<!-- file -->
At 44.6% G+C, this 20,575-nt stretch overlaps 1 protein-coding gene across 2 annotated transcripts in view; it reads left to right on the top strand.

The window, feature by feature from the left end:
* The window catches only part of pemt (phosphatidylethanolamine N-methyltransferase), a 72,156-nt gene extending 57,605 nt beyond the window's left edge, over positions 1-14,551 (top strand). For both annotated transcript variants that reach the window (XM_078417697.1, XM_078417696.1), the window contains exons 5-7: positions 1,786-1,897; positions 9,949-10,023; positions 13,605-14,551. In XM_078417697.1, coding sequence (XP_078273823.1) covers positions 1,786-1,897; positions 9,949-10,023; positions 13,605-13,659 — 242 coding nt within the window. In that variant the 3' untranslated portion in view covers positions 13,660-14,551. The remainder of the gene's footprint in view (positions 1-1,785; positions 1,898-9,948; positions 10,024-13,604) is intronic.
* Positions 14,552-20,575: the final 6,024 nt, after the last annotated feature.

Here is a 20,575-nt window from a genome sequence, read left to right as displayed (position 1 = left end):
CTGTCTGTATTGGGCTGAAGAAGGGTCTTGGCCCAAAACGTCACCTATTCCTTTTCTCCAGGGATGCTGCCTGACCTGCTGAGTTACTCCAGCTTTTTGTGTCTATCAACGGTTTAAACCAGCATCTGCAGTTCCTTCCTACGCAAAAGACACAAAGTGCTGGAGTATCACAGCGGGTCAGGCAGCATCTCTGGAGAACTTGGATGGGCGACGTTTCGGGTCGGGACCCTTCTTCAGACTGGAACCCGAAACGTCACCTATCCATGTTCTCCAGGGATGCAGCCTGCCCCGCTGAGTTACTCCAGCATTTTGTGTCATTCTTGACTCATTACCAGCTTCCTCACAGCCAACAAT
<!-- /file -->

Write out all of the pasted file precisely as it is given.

At 44.6% G+C, this 20,575-nt stretch overlaps 1 protein-coding gene across 2 annotated transcripts in view; it reads left to right on the top strand.

The window, feature by feature from the left end:
* The window catches only part of pemt (phosphatidylethanolamine N-methyltransferase), a 72,156-nt gene extending 57,605 nt beyond the window's left edge, over positions 1-14,551 (top strand). For both annotated transcript variants that reach the window (XM_078417697.1, XM_078417696.1), the window contains exons 5-7: positions 1,786-1,897; positions 9,949-10,023; positions 13,605-14,551. In XM_078417697.1, coding sequence (XP_078273823.1) covers positions 1,786-1,897; positions 9,949-10,023; positions 13,605-13,659 — 242 coding nt within the window. In that variant the 3' untranslated portion in view covers positions 13,660-14,551. The remainder of the gene's footprint in view (positions 1-1,785; positions 1,898-9,948; positions 10,024-13,604) is intronic.
* Positions 14,552-20,575: the final 6,024 nt, after the last annotated feature.

Here is a 20,575-nt window from a genome sequence, read left to right as displayed (position 1 = left end):
CTGTCTGTATTGGGCTGAAGAAGGGTCTTGGCCCAAAACGTCACCTATTCCTTTTCTCCAGGGATGCTGCCTGACCTGCTGAGTTACTCCAGCTTTTTGTGTCTATCAACGGTTTAAACCAGCATCTGCAGTTCCTTCCTACGCAAAAGACACAAAGTGCTGGAGTATCACAGCGGGTCAGGCAGCATCTCTGGAGAACTTGGATGGGCGACGTTTCGGGTCGGGACCCTTCTTCAGACTGGAACCCGAAACGTCACCTATCCATGTTCTCCAGGGATGCAGCCTGCCCCGCTGAGTTACTCCAGCATTTTGTGTCATTCTTGACTCATTACCAGCTTCCTCACAGCCAACAAT